Recently the Hawaii State Bar Association (HSBA) drafted a proposed addition to a Supreme Court Rule defining the “practice of law,” in an attempt to change and broaden the definition. The HSBA wanted the practice of law to be defined as "the giving of legal advice or legal assistance to another person on his or her legal rights and obligations; performing legal research; and selecting, drafting or completing documents that affect the legal rights of another person." Attorneys in support of the change in legislation advised that the change was necessary in order to protect people from bad legal advice. Others have argued that it is an attempt by attorneys to monopolize legal services and remove competition, all under the guise of “consumer protection.”
Ironically, the HSBA appears to contradict itself on this very issue. On one hand, the Bar is proposing an addition to a Court rule which would require self-represented consumers to retain an attorney for something as routine as typing up simple court forms. However, as recently as December 20, 2007, the HSBA adopted a resolution supporting “The Community Wide Action Plan: Ten Action Steps to Increase Access to Justice in Hawai’i By 2010,” a joint report funded and compiled by the Hawaii Justice Foundation, Hawaii State Bar Association and the Judiciary of the State of Hawaii.
The “Ten Action Steps” include such things as enabling individuals to represent themselves effectively, maximizing the use of available resources, and overcoming barriers to access to justice – all goals which are further realized by the utilization of qualified non-attorney legal document preparers.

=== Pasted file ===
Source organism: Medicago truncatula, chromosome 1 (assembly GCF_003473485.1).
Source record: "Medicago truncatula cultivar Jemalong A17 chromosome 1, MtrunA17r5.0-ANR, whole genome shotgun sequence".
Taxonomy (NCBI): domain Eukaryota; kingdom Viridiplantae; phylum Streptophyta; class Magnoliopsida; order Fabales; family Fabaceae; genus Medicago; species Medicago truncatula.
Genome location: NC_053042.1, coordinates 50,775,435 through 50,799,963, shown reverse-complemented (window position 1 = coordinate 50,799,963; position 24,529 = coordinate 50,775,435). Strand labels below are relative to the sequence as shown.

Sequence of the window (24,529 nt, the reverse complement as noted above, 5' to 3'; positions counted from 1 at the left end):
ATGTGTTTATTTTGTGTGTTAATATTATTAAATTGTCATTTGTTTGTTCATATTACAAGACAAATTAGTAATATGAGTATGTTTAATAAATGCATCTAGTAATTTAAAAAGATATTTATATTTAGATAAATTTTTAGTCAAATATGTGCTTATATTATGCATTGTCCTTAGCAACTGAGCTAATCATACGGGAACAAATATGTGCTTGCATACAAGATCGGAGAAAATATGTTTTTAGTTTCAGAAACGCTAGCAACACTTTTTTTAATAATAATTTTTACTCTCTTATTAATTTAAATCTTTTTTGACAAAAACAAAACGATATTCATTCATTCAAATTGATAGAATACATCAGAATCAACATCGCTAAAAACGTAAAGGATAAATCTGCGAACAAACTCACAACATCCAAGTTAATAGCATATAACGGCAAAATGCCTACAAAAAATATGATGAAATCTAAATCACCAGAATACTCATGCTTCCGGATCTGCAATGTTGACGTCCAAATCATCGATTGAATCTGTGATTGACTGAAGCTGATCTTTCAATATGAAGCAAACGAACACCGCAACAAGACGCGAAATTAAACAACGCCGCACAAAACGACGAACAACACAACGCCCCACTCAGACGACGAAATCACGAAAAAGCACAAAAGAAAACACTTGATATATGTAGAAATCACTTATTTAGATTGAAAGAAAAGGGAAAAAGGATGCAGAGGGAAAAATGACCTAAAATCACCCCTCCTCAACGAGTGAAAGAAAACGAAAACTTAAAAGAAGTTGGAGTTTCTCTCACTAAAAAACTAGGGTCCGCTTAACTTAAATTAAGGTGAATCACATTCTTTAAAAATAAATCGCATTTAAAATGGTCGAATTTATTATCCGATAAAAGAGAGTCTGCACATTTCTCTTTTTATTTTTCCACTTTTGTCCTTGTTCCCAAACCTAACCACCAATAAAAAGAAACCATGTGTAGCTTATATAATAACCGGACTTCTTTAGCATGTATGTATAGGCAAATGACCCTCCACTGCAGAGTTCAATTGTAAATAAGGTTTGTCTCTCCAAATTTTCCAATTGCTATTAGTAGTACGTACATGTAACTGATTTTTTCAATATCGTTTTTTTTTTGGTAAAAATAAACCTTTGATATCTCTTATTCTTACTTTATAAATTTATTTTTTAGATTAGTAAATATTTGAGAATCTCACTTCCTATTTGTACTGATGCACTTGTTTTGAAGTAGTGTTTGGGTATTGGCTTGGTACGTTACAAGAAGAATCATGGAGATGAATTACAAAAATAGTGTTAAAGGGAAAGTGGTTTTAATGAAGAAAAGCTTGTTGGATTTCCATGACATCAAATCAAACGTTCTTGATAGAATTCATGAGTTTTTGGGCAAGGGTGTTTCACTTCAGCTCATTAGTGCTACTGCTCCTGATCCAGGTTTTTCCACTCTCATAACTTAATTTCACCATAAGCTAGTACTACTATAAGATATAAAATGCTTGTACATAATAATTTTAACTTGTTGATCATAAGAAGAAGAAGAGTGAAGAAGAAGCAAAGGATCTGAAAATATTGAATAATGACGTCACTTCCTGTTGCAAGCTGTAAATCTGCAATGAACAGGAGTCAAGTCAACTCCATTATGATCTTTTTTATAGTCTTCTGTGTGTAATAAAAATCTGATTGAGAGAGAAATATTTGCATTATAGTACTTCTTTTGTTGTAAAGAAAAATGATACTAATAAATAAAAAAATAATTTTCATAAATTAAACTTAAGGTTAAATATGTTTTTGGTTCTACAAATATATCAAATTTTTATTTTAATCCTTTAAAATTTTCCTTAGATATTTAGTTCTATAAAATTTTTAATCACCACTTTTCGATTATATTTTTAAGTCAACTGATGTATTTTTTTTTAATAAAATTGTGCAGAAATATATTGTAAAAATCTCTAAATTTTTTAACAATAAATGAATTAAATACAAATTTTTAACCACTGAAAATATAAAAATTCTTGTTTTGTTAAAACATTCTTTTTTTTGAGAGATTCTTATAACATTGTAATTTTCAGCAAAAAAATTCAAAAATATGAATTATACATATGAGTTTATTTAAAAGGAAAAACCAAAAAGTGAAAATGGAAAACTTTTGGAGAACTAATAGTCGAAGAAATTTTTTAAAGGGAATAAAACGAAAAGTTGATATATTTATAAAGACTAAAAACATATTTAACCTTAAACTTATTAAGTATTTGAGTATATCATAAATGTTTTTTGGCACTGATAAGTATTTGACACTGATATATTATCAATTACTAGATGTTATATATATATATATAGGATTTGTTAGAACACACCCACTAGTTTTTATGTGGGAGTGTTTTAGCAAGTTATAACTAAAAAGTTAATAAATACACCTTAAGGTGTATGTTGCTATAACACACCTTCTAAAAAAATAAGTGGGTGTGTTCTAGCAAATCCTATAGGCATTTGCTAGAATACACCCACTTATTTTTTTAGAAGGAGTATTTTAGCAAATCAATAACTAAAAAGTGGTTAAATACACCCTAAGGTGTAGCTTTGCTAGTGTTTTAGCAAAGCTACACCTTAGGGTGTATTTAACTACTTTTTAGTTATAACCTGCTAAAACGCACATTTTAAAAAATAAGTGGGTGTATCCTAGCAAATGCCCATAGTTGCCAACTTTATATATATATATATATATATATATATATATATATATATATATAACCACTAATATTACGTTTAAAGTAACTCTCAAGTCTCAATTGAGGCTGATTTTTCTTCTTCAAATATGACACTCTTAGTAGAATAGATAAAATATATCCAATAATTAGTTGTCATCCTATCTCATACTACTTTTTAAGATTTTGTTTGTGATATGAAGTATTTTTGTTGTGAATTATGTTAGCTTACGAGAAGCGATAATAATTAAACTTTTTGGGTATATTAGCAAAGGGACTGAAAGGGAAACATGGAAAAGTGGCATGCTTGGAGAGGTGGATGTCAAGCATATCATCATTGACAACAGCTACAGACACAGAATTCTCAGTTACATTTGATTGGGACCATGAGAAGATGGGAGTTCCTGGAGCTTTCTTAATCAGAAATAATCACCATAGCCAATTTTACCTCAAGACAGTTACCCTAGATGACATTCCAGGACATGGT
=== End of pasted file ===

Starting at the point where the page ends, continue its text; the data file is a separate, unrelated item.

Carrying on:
On January 25, 2008, the Federal Trade Commission and Department of Justice directed joint correspondence commenting on HSBA’s proposed rule addition to the Judiciary Public Affairs Office in Honolulu. The DOJ and the FTC expressed concern that the focus should be on consumer welfare and that the proposal limited the resources that consumers could rely upon for legal services. “The choice of whether to use a lawyer or non-lawyer service provider should rest with the consumer unless it is clear that specialized legal skills or training are required. Lawyer/non-lawyer competition benefits consumers, particularly when there is no evidence that consumers have been harmed by non-lawyer service providers. We urge the Court to revise the proposed rule to preserve competition in service areas for which the knowledge and skill of a lawyer is not required.” The joint letter opined that “the definition of the practice of law proposed by the HSBA unnecessarily limits competition between lawyers and non-lawyers and likely will cause more harm to consumers than it will prevent. Accordingly, the proposed definition is not in the public interest.”